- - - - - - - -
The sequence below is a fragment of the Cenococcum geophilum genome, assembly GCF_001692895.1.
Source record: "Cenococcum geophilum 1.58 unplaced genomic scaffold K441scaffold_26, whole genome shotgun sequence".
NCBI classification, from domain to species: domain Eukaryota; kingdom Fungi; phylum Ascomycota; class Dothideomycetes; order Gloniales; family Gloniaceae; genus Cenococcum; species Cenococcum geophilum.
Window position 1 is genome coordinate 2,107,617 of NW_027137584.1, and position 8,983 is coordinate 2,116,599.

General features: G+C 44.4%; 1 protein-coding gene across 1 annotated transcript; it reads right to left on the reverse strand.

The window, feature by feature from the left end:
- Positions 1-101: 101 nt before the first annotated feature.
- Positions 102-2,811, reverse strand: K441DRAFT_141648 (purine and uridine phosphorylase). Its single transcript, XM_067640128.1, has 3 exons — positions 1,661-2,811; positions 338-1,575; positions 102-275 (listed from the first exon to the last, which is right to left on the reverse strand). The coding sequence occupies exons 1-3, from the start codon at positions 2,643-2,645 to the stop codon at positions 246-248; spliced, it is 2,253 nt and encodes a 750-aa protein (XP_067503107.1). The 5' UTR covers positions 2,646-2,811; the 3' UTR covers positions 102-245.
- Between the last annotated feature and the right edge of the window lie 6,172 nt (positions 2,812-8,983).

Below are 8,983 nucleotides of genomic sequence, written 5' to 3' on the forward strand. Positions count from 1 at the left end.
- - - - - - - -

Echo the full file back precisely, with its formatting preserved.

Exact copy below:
The sequence below is a fragment of the Cenococcum geophilum genome, assembly GCF_001692895.1.
Source record: "Cenococcum geophilum 1.58 unplaced genomic scaffold K441scaffold_26, whole genome shotgun sequence".
NCBI classification, from domain to species: domain Eukaryota; kingdom Fungi; phylum Ascomycota; class Dothideomycetes; order Gloniales; family Gloniaceae; genus Cenococcum; species Cenococcum geophilum.
Window position 1 is genome coordinate 2,107,617 of NW_027137584.1, and position 8,983 is coordinate 2,116,599.

General features: G+C 44.4%; 1 protein-coding gene across 1 annotated transcript; it reads right to left on the reverse strand.

The window, feature by feature from the left end:
- Positions 1-101: 101 nt before the first annotated feature.
- Positions 102-2,811, reverse strand: K441DRAFT_141648 (purine and uridine phosphorylase). Its single transcript, XM_067640128.1, has 3 exons — positions 1,661-2,811; positions 338-1,575; positions 102-275 (listed from the first exon to the last, which is right to left on the reverse strand). The coding sequence occupies exons 1-3, from the start codon at positions 2,643-2,645 to the stop codon at positions 246-248; spliced, it is 2,253 nt and encodes a 750-aa protein (XP_067503107.1). The 5' UTR covers positions 2,646-2,811; the 3' UTR covers positions 102-245.
- Between the last annotated feature and the right edge of the window lie 6,172 nt (positions 2,812-8,983).

Below are 8,983 nucleotides of genomic sequence, written 5' to 3' on the forward strand. Positions count from 1 at the left end.